Mel Gibson gets court’s OK to testify against Harvey Weinstein

Harvey Weinstein's LA rape trial will likely hear Mel Gibson relate what a masseuse told him the disgraced mogul's sexual predation. <i>Photo: Getty</i>

Harvey Weinstein's LA rape trial will likely hear Mel Gibson relate what a masseuse told him the disgraced mogul's sexual predation. Photo: Getty Photo: Getty

Mel Gibson can testify about what he learned from one of Harvey Weinstein’s accusers, a US judge ruled in the rape and sexual assault trial of the former movie mogul.

The 66-year-old actor and director was one of many witnesses, and by far the best known, whose identities were revealed in Los Angeles Superior Court.

Judge Lisa B. Lench ruled on Friday that Gibson could testify in support of his masseuse and friend, who will be known as Jane Doe #3 at the trial.

Weinstein is accused of committing sexual battery by restraint against the woman, one of 11 rape and sexual assault counts in the trial against the 70-year-old.

Prosecutors said that after getting a massage from Jane Doe #3 at a California hotel in Beverly Hills in May of 2010, a naked Weinstein followed her into the bathroom and masturbated.

Weinstein has pleaded not guilty, and denied any non-consensual sexual activity.

Judge rules for prosecution

Weinstein’s attorneys argued against allowing Gibson to testify, saying what he learned from the woman while getting a massage from her does not constitute a “fresh complaint” by the woman under the law by which Gibson would take the stand.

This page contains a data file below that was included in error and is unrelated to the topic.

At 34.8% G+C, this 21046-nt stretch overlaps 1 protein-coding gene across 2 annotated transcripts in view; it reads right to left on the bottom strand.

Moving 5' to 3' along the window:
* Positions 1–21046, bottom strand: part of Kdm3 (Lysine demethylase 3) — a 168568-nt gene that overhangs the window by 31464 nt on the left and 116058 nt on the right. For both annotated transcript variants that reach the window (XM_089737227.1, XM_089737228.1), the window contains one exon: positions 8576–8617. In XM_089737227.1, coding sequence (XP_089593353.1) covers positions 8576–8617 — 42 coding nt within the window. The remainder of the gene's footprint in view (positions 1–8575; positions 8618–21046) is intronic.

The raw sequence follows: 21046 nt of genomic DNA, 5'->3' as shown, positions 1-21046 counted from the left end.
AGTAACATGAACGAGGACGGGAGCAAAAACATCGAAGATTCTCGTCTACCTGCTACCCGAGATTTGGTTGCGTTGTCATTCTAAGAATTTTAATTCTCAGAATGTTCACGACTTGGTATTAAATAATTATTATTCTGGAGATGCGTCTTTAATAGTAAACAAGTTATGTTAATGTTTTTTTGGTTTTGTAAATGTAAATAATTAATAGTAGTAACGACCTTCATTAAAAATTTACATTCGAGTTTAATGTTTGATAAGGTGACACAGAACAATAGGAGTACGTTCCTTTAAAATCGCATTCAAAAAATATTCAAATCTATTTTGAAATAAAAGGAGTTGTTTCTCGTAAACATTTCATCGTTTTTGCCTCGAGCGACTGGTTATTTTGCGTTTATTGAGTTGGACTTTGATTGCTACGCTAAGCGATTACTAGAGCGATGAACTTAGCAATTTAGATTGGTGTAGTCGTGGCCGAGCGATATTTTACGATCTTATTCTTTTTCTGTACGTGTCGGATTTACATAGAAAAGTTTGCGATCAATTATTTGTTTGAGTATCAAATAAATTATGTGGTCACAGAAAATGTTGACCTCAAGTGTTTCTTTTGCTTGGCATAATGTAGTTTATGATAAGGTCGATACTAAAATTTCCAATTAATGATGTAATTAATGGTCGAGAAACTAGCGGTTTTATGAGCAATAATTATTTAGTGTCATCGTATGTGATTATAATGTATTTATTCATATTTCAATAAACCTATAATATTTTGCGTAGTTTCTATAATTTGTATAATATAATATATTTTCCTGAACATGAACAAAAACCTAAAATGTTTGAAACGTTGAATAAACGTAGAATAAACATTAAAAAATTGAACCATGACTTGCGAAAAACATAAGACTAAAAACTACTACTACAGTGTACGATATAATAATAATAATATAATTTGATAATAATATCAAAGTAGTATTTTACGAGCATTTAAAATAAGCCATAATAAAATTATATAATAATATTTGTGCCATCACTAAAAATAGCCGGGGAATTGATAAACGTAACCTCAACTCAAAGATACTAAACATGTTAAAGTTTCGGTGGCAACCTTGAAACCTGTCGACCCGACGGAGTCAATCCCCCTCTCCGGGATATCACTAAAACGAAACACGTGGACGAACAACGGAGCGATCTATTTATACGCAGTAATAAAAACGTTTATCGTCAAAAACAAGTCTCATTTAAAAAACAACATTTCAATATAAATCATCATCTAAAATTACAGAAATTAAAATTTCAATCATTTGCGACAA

A “fresh complaint” under California law allows the introduction of evidence of sexual assault or another crime if the victim reported it to someone else voluntarily and relatively promptly after it happened.

Prosecutors said when Gibson brought up Weinstein’s name by chance, the woman had a traumatic response and Gibson understood from her that she had been sexually assaulted.

Gibson did not remember the timing of the exchange, but the prosecution will use another witness, Allison Weiner, who remembered speaking to both Gibson and the woman in 2015.

Judge Lench said Gibson’s testimony would depend on how the accuser described the exchange with him when she takes the stand, and she may choose to rule against it at that time.

Weinstein attorney Mark Werksman then argued if Gibson did take the stand, the defence should be allowed to cross-examine him about widely publicised anti-semitic remarks Gibson made during an arrest in 2006, and about racist statements to a girlfriend that were recorded and publicised in 2010.

Courtroom confrontation

Judge Lench said a wider discussion of Gibson’s racism was not relevant to the trial, but she would allow questioning of whether he had a personal bias and animus toward Weinstein.

Gibson’s testimony raises the prospect of two of Hollywood’s once most powerful men, who have undergone public downfalls, facing each other in court.

An email seeking comment from a representative for Gibson was not immediately returned.

Weinstein is serving a 23-year sentence for a 2020 conviction for rape and sexual assault in New York. The state’s highest court has agreed to hear his appeal in that case.

He was subsequently brought to Los Angeles for a trial that began Monday, five years after women’s stories about him gave massive momentum to the #MeToo movement


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